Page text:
"Your accent.  Midwest Farm and Ranch.  You've got it!"  Excitement overtook common sense.  "It's perfect.  I'm supposed to talk just like you in an Amish play.  It's about a bunch of farmers."
Silence.  Everyone—stunned. 
"What's the matter with you?"  Ed whispered.  "You fall into a stupid pit or something?"
 There was no going back.  I couldn't apologize; it wasn't an accident. 
The lovely lady got up and left.
The others at the table resumed their meals, and soon the clicking of knives and forks overtook the embarrassing, hushed voices of obvious recrimination.
I don't remember much about the main course.
It might have been an unedited meatloaf.
Because I do remember the dry, tasteless, stick-in-my-mouth lump.


Years ago, before I began writing for real, I poured my artistic self into sewing clothes.  I preferred Vogue patterns. Their complicated sophisticated designs tested a technician's skill level and promised a challenge. I labored over each article of clothing, hoping the final piece would rival state-of-the-art fashion.

When I began my current art form of arranging and rearranging words into stories, I discovered writing is like crafting fabric into a unique garment - pleats, folds, and gathers stitched together so artfully the eye takes in the whole of the finished piece, not the parts.  A seamless design, one that captures the artist's skill, elevating the piece from sewing to couture, rather than ensnaring the artist in a critical mass of mismatched plaids and sloppy buttonholes. 

Now, as with tailoring, I am continually engaged in the dichotomy between good design and the need for editing.  Sometimes I become so involved in the process, perspective become hazy.   Questions arise:  Is my writing authentic, geared for an interested audience?  Or do I add self-serving embroidery, plopped onto the surface, exaggerating experiences to read better and more exciting than life itself?  Do I use efficient language?  Or do I add too much material, making the piece bulky and fat?  Is my voice genuine?  Consistent?  Do the textures of words make the reader think, or feel, or care?  Do I avoid cliché?   Or do I stitch triflings into faded cloth with worn-out thread?    Do the lines flow into each other with smooth and continuous motion, connecting the boundaries of detail and dialogue?  And when the piece is finished, are there intricate patterns woven into a sophisticated, state-of-the-art story?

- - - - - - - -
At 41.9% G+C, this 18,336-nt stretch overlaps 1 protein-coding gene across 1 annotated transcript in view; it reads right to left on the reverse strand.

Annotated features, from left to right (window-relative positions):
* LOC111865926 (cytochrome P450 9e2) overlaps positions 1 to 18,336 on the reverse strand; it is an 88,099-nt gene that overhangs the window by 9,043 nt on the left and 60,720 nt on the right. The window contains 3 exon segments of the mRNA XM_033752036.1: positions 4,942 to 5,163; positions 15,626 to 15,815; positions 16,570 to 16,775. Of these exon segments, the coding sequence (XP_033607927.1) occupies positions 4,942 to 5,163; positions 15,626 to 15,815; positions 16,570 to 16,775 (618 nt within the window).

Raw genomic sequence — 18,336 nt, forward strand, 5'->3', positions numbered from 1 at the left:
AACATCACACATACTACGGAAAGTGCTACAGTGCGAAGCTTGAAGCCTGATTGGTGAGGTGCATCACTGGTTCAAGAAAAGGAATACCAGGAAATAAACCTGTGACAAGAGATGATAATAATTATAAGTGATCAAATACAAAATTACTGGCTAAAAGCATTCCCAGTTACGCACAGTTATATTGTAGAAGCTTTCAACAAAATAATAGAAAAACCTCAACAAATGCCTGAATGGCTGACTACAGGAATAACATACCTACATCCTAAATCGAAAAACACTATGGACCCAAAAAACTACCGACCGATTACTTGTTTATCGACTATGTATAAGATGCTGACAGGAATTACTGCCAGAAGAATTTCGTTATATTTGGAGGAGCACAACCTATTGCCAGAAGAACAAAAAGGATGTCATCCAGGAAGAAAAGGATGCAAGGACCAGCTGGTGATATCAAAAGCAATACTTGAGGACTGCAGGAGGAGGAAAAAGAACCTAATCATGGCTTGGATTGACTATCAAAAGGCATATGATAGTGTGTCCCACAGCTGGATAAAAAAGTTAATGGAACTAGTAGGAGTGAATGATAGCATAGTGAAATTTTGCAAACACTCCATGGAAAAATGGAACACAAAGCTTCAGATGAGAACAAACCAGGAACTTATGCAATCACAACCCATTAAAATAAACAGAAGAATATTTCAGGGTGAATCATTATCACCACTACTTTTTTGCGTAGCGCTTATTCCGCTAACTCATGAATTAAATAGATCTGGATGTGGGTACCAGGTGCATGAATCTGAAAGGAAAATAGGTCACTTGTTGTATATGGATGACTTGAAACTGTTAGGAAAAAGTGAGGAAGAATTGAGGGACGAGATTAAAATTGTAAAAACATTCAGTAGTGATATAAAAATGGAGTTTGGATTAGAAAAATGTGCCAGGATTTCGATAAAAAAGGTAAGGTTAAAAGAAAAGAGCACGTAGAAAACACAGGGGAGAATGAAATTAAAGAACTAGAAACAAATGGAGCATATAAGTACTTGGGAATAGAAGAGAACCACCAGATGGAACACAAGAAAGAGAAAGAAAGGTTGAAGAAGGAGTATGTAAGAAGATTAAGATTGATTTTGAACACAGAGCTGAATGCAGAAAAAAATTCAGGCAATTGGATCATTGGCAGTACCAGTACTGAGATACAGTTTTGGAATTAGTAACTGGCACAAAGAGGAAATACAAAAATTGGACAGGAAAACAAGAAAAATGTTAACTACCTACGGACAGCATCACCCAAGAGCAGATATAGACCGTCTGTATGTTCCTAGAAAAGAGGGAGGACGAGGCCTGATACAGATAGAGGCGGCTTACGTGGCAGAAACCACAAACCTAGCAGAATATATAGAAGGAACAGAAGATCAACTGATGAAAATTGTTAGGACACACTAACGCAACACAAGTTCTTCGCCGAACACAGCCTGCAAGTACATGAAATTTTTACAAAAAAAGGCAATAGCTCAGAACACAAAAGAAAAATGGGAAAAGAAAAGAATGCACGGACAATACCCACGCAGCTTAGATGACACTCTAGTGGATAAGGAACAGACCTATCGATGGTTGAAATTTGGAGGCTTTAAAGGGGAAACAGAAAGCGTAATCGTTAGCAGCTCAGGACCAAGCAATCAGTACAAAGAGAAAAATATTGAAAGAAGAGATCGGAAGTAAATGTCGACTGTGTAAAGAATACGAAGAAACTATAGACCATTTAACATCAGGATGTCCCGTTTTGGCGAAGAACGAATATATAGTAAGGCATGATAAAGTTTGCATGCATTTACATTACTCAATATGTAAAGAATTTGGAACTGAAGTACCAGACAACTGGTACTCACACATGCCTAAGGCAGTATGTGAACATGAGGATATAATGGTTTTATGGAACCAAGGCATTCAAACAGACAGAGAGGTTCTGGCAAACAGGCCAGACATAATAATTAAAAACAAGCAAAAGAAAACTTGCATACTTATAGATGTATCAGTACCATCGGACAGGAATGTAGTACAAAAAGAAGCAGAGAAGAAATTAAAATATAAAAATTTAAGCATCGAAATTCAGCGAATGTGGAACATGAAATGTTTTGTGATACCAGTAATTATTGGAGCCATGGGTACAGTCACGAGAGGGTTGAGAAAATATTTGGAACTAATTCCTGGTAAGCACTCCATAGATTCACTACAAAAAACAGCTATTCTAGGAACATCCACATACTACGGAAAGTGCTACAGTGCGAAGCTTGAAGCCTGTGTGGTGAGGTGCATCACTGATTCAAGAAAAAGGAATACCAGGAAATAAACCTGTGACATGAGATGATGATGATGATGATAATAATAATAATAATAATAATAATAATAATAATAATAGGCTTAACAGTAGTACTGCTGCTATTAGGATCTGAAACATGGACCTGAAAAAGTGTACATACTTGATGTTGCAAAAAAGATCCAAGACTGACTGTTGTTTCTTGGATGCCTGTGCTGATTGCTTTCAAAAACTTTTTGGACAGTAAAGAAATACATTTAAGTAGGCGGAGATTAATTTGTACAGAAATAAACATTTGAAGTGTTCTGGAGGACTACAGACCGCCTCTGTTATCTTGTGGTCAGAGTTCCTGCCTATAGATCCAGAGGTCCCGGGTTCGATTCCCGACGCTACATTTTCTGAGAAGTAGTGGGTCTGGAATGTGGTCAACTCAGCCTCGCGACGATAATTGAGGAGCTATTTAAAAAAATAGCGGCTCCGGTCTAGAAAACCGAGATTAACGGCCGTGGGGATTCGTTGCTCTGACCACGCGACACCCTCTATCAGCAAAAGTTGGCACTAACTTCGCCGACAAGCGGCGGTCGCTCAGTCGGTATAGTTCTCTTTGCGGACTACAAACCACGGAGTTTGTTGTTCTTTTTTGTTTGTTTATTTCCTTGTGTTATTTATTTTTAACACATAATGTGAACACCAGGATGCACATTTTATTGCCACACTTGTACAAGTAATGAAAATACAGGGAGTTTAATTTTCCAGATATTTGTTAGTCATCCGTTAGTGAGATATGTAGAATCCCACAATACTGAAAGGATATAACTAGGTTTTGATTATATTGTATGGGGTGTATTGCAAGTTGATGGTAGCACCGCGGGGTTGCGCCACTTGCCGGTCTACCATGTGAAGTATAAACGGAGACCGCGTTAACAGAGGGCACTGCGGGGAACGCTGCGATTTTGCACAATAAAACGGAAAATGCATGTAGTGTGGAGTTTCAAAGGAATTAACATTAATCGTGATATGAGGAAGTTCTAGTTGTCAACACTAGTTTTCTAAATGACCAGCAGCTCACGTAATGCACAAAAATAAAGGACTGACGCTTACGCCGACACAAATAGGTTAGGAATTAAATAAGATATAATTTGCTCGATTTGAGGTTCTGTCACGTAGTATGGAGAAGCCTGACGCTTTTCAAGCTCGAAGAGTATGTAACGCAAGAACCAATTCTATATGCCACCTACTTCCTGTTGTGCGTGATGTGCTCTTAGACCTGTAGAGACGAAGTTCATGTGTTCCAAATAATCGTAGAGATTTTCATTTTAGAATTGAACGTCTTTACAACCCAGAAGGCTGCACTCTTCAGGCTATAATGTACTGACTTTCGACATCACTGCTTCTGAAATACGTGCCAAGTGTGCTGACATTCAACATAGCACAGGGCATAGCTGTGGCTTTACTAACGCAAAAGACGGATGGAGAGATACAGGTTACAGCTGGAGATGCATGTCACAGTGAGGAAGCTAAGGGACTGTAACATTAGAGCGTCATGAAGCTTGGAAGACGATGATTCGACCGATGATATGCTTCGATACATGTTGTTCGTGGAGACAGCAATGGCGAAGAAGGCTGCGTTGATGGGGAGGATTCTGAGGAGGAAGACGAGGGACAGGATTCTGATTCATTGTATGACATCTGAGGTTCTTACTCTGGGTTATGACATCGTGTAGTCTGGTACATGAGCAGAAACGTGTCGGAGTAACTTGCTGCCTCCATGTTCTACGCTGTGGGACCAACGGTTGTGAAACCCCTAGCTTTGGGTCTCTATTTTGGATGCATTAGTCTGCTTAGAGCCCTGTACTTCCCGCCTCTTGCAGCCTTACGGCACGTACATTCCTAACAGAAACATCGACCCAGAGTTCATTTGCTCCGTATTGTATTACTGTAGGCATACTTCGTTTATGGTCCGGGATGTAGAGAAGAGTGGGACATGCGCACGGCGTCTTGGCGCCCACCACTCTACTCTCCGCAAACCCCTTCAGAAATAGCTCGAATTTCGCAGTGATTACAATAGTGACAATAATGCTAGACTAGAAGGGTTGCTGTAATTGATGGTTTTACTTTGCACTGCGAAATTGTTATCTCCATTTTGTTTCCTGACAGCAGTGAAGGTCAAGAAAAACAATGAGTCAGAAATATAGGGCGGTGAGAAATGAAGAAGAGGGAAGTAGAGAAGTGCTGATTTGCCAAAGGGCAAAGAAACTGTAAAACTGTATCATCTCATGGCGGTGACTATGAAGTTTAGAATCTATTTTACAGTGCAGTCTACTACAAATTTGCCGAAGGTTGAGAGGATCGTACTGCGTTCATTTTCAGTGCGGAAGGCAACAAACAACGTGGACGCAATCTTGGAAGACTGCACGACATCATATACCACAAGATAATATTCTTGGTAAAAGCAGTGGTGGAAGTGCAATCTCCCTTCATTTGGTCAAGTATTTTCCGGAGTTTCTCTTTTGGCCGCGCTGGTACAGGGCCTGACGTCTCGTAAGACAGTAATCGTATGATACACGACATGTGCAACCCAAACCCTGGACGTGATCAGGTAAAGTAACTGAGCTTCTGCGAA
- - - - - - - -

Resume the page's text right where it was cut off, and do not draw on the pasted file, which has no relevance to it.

Would I wear It? 

Then, regardless of an uneven hem or a puckered lining, I search for fresh material and innovative techniques to fashion a new narrative - one with such fine stitching it might rise to haute couture - worthy of a reader's runway.    

EVS


                

"The precursor to today's Adirondack chair was designed by Thomas Lee in 1903. He was on vacation in Westport, New York, in the heart of the Adirondack Mountains, and needed outdoor chairs for his summer home. He tested the first designs on his family.

The original Adirondack chair was made with eleven pieces of wood, cut from a single board. It had a straight back and seat, which were set at a slant to sit better on the steep mountain inclines of the area. It also featured wide armrests, which became a hallmark of the Adirondack chair.

After arriving at a final design for the "Westport plank chair," Lee offered it to Harry Bunnell, a carpenter friend in Westport, who was in need of a winter income. Bunnell quickly realized the chair was the perfect item to sell to Westport's summer residents, and apparently without asking Lee's permission, Bunnell filed for and received patent 794,777 in 1905.  Bunnell manufactured his plank chairs for the next twenty years. His "Westport Chairs" were all signed and made of hemlockin green or medium dark brown. The modern name refers to the Adirondack Mountains, which Westport is near." (Wikipedia)